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    My guess would be he under tourqed the nut, or forgot to tourqe the nut at all.

    But look at the nut, is it cracked or damaged this could cause it to loosen.

    A barrel with threads that are well under spec could cause it to loosen over time, if the threads distorted and stretched.

    I have only had one rifle come into my shop with a loose barrel, owner didn't know it just brought it in for a tune up. When I inspected it I turned the barrel off by hand and never stopped conversing with him.

    He gave me a puzzled look and asked if it was supposed to do that. (keeping a straight face) I said sure thats why there are threads in there.

    That barrel suffered from being under-tourqed, it was fluted and apperantly the smith that put it on was trying to time a flute to top dead center and just didn't apply enough torque to keep it there.
     
  12. Mikecr

    Mikecr Well-Known Member

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    I think something is going on with the recoil lug, that allowed a tightened barrel nut to loosen(a shift). This would also have relieved tension on the stock as you described changes there.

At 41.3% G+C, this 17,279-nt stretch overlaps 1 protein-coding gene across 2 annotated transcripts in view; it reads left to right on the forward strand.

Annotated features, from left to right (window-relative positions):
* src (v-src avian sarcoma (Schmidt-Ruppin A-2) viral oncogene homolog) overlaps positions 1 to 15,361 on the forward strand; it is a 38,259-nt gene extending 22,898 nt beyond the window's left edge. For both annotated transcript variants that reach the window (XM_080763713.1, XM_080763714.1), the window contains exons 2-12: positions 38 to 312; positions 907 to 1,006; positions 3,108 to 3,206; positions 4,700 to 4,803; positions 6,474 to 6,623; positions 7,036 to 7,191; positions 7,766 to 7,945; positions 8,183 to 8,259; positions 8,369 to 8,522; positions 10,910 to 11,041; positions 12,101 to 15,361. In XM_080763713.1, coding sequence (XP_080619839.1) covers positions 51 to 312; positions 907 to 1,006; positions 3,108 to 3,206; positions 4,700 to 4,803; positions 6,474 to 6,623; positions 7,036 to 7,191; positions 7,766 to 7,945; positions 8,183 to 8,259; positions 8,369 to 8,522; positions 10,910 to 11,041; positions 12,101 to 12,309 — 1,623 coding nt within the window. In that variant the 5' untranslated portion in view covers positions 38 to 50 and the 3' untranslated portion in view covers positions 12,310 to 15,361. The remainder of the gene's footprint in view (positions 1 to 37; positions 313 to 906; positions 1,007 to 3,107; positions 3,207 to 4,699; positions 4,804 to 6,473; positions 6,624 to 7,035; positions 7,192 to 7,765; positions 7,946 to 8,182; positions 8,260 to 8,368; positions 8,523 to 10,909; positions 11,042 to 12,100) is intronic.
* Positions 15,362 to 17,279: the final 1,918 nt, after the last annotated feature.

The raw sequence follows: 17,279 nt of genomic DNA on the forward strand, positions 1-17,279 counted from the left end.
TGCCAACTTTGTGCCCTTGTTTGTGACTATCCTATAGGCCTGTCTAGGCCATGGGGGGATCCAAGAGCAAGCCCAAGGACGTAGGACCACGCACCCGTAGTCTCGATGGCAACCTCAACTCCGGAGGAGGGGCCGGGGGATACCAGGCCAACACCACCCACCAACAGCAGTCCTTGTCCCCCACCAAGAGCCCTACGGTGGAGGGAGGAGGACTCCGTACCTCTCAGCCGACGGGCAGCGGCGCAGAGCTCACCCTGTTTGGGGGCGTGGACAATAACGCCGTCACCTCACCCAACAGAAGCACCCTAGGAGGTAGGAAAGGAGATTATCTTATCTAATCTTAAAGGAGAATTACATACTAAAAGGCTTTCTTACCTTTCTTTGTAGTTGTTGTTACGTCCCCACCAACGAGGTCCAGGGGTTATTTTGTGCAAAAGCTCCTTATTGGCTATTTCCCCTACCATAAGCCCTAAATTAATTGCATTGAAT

But, make sure your gunsmith actually has a barrel nut wrench, just in case!
     
  13. Gene

    Gene Well-Known Member

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    This happened on my first Savage, a Model 12BVSS in .22-250, after 100 rounds. It was probably under torqued at the factory. Its an easy fix to headspace it with proper guages or a fired case.
     
  14. Greyfox

    Greyfox Well-Known Member

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    Unless you have a unique circumstance, I would think twice before having the same gunsmith do the rework on your rifle. With potentially dangerous failures, gunsmiths and Harley mechanics only get one screw up unless it is obvious that failure was independent of the work performed. Changing the barrel, and properly mounting the stock on a Savage is not rocket science. Who knows what would have happened if your son shot the rifle before you discovered the problem.